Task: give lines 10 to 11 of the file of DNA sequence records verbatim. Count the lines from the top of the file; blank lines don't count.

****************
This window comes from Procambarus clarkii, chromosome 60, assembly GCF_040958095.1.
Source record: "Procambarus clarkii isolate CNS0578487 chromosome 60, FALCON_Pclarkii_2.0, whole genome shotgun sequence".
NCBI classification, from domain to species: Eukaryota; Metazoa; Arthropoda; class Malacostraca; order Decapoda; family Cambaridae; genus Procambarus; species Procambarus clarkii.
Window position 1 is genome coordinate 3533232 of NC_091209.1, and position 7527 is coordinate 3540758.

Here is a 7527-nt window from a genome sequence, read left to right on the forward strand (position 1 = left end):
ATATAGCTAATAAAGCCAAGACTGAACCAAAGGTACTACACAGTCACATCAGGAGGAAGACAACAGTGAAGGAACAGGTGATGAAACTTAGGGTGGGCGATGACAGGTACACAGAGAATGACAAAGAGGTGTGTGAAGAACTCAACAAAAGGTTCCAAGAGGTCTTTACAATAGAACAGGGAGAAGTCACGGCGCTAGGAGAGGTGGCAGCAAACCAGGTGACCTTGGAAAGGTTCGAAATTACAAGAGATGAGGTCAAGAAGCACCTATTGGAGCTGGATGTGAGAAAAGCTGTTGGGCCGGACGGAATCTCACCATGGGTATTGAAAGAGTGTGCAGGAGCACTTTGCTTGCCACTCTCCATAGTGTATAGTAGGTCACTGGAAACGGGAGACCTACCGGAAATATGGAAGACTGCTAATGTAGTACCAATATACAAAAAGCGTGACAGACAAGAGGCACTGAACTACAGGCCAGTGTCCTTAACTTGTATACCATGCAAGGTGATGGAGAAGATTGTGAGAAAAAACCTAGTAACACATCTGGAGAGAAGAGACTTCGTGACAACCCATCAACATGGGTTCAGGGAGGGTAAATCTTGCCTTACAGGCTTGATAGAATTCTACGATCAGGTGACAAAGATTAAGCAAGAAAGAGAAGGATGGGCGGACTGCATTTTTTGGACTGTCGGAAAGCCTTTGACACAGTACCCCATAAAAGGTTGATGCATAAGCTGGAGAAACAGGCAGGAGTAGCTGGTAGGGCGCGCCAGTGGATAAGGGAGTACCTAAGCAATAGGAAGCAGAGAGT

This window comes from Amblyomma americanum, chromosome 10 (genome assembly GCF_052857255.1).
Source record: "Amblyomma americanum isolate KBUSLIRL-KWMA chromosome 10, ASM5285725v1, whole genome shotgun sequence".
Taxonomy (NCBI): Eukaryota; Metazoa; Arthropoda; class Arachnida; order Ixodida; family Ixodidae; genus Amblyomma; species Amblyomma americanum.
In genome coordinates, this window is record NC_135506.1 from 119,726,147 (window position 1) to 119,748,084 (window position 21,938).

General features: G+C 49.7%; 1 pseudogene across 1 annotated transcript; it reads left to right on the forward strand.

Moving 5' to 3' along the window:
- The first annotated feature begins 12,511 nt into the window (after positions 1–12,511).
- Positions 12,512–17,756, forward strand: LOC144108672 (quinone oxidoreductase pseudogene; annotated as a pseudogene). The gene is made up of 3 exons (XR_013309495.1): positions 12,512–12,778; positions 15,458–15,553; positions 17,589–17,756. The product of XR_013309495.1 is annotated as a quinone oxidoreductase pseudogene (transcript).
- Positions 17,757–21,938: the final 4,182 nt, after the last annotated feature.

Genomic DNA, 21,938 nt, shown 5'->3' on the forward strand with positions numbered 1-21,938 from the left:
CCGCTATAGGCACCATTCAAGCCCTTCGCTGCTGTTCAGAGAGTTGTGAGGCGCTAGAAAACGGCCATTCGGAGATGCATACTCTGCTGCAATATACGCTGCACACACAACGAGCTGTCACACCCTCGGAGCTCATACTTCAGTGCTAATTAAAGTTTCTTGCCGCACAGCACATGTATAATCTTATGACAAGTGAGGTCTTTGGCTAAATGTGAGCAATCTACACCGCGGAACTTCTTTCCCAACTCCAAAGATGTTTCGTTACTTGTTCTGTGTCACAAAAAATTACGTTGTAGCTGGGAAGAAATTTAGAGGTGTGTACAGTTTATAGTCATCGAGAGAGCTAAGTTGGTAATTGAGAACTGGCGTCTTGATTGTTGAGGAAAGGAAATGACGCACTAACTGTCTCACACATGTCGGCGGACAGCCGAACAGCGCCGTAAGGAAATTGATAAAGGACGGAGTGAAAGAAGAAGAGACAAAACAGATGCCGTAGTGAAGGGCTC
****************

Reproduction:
In genome coordinates, this window is record NC_135506.1 from 119,726,147 (window position 1) to 119,748,084 (window position 21,938).

General features: G+C 49.7%; 1 pseudogene across 1 annotated transcript; it reads left to right on the forward strand.